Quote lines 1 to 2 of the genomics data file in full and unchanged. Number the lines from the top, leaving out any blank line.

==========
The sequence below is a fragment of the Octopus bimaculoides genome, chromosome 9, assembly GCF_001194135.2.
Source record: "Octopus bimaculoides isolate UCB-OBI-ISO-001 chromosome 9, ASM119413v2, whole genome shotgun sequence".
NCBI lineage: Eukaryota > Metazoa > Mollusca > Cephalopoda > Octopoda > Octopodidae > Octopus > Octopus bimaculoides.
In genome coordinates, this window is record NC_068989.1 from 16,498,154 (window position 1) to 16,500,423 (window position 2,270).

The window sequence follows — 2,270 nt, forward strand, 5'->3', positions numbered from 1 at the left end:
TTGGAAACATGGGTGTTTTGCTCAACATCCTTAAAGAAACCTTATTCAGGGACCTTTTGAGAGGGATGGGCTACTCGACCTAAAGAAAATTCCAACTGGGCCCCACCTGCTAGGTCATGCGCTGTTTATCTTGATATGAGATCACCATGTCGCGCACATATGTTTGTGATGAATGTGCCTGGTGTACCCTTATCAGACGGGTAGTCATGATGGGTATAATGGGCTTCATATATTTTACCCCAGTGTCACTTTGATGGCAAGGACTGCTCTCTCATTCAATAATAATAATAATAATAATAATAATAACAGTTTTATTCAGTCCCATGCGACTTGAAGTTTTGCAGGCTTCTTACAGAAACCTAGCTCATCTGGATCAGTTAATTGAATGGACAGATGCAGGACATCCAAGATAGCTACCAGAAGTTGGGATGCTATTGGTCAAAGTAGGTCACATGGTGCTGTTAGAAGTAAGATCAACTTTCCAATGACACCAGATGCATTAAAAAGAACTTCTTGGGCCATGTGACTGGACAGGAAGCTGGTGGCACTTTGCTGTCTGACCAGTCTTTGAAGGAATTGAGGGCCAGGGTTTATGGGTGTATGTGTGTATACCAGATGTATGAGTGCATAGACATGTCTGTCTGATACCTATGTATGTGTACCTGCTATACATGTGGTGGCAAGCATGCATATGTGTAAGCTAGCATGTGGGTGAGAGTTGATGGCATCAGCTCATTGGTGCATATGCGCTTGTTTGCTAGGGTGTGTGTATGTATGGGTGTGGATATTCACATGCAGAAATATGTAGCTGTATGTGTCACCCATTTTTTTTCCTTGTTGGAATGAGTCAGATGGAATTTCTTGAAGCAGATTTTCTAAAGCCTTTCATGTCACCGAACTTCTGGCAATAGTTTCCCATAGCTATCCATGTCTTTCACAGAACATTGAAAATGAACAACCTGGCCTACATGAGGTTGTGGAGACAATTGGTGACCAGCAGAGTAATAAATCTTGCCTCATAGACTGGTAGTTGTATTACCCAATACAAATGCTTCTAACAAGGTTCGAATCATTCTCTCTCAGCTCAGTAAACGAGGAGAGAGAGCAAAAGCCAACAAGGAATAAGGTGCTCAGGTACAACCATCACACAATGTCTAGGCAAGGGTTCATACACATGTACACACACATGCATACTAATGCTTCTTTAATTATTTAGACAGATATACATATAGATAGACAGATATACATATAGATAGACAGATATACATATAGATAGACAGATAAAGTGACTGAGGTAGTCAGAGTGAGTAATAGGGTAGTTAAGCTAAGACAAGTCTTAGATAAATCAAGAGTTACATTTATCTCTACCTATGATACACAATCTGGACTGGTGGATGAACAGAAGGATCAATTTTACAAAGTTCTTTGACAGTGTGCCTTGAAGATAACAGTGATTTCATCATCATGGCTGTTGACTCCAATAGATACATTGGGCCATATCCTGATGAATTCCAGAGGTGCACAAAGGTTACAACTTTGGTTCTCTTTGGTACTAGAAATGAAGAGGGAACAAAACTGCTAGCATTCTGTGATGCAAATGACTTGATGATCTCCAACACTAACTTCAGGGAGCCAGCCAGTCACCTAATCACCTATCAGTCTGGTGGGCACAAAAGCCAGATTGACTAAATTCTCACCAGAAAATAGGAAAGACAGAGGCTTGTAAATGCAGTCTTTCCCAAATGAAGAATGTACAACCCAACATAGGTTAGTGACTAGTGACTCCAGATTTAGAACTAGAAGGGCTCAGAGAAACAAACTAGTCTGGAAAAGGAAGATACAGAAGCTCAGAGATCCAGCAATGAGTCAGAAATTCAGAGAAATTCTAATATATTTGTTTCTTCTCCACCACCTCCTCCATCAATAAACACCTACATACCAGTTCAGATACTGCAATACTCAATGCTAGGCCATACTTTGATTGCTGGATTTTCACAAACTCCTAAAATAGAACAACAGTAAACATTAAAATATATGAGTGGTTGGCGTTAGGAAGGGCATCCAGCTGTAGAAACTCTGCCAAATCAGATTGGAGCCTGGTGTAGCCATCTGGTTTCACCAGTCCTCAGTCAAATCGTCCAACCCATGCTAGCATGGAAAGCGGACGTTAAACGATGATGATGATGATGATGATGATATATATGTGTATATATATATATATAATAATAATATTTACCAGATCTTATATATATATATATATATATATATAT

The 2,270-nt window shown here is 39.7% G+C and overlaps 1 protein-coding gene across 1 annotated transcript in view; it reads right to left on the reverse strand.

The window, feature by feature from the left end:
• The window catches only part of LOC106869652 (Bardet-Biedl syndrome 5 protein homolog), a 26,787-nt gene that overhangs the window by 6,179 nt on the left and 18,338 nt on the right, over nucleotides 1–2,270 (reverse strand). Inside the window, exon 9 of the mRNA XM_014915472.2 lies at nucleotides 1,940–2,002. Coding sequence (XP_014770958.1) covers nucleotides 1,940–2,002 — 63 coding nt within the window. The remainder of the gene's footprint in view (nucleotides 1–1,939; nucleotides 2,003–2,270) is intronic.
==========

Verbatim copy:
The sequence below is a fragment of the Octopus bimaculoides genome, chromosome 9, assembly GCF_001194135.2.
Source record: "Octopus bimaculoides isolate UCB-OBI-ISO-001 chromosome 9, ASM119413v2, whole genome shotgun sequence".